Bringing home the bacon, frying it in a pan, and helping someone else feel like they’re a man is recipe for cardiopulmonary disease. Don’t believe the hype.
I would say I fell off the wagon. Falling off the wagon implies, however, that this absence from the blogosphere was a happenstance, a misstep, an error. And that would be a lie. I didn’t fall off the wagon. I got off at the last stop. Because the ride had gotten bumpy and my bottom was sore and my head was weary. To be fare this blog wasn’t the only thing that got dropped. I also dropped
- Elimination of all transfats (fried chickens did come home to rest…on my thighs)
- No calls for alcohol (too many days without end resulted in a deep seated need for refreshment of the adult variety)
- Curbing my enthusiasm for all things chip, chocolate and gooey-fied (there have been cookies WITH ice cream)
I took a trip to Overload City with a brief layover in This Is Impossible Town. I got off the wagon in There Are Worst Things Than Death By Fried Chicken Township and am currently leaving But Ice Cream Really Should Be My Middle Name Village.
I work. I’m a mother. I try to be a good citizen and volunteer. And I come from a big family which translates into great celebrations at least once monthly. Plus I work in education. So cupcakes float past my desk on barrages of candy coated wishes daily in honor of this one’s birthday or that one’s honor roll or ‘because my mother said it would be nice’.
In mid May, after berating myself once again for not making time to exercise, I decided enough was enough and in true workaholic Capricorn style I decided to do a time audit on myself. Here’s a look at the self talk that lead to this wondrous decision:
Self: You’ll never lose this weight sitting on your butt.
Me: I’m too tired to exercise.
Self: Why are you so tired all the time? What’s wrong with you?
Me: Nothing’s wrong with me I just have long days.
Self: Well you better get that body moving or all the weight you lost is going to come back on double. Where will that leave you?
Me: Stop picking on me.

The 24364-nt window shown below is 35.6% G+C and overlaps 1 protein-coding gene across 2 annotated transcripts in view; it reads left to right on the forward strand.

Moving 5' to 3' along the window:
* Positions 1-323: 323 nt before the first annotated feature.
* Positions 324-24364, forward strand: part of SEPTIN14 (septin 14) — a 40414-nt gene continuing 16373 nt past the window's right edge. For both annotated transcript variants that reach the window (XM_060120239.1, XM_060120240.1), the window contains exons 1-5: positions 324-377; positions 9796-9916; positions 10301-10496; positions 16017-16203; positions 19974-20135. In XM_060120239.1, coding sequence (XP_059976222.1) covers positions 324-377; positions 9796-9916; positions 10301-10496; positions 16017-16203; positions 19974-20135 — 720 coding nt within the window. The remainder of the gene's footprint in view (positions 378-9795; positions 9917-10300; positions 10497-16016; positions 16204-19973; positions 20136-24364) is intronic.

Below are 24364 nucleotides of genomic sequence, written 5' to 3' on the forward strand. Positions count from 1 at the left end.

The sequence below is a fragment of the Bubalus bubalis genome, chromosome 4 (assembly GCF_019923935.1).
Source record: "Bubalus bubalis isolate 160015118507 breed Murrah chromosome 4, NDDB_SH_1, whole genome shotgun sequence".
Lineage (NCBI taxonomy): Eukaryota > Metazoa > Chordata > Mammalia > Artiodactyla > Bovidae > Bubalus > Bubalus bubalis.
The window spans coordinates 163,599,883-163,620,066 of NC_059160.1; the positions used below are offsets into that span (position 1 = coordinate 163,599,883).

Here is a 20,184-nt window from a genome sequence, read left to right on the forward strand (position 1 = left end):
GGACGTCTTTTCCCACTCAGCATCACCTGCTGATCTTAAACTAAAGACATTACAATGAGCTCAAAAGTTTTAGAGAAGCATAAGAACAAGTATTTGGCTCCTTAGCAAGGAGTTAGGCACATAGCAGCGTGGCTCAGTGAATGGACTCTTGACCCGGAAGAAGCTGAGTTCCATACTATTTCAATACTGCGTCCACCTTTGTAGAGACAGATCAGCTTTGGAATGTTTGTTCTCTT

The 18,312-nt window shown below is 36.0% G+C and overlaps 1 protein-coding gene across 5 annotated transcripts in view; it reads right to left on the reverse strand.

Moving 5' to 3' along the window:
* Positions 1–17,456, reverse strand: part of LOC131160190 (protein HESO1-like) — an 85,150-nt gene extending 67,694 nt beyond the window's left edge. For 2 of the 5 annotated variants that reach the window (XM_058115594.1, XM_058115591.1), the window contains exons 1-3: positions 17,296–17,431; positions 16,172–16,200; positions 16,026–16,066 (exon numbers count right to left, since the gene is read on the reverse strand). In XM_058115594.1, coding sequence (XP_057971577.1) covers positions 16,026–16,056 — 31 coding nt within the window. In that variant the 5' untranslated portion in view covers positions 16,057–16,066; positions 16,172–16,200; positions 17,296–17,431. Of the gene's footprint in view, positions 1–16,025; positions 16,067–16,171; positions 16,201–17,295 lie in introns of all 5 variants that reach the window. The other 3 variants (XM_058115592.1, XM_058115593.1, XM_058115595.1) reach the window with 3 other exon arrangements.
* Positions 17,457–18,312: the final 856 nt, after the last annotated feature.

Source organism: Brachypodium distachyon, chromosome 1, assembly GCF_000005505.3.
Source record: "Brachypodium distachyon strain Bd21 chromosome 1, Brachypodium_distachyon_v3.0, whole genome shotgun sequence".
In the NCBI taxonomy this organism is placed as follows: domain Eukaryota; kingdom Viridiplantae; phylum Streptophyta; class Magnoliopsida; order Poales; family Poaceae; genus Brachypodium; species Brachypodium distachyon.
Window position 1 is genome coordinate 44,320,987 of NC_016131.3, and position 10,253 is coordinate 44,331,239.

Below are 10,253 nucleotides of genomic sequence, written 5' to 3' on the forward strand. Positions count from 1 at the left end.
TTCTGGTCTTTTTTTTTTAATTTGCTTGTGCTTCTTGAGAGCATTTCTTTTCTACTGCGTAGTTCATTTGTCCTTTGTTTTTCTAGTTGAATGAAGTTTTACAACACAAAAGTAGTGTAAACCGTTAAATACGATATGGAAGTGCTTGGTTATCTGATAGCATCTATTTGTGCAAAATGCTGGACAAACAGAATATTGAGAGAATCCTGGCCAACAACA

Self: You better do better. And pronto.
So to get me off my back I decided to load this time management app onto my smart phone. I thought I’ll go one week with charting my time and then I’ll be able to see where I can either fit exercise into my day or eliminate something and replace it with at least a 30 minute walk. There weren’t even enough icons and units on the damn app to represent all that I do in a given day! By the end of week one I determined that in one day, I spend
- 12 hours working (my full time gig + part time job + volunteering),
- 12 hours caring for the offspring (feeding, transporting, entertaining, disciplining, tickling, cuddling and reading to),
- 12 hours driving (to work, from work, to school, from school, to family, from family, to store…),
- 12 hours cleaning (washing clothes, washing dishes, putting things aways, picking up after the dog, wiping down things, picking things up, sweeping, wondering how to get that applesauce off my ceiling),
- 1 hour eating
- 6 hours sleeping
- 1 hour watching television
That means my average day as a working mother is 56 hours long.
And I have help. I have an entire village called a supportive family and a great educational community to which my son and I belong. I love my job(s). I get frustrated and weary because results don’t come as quick as I’d like but I love my job(s). I also can’t imagine taking another second from my son, who is hilarious, in order to do something that won’t involve him during a day where he spends at least 8 hours away from me learning. So exercise, my friend, I just couldn’t fit you in.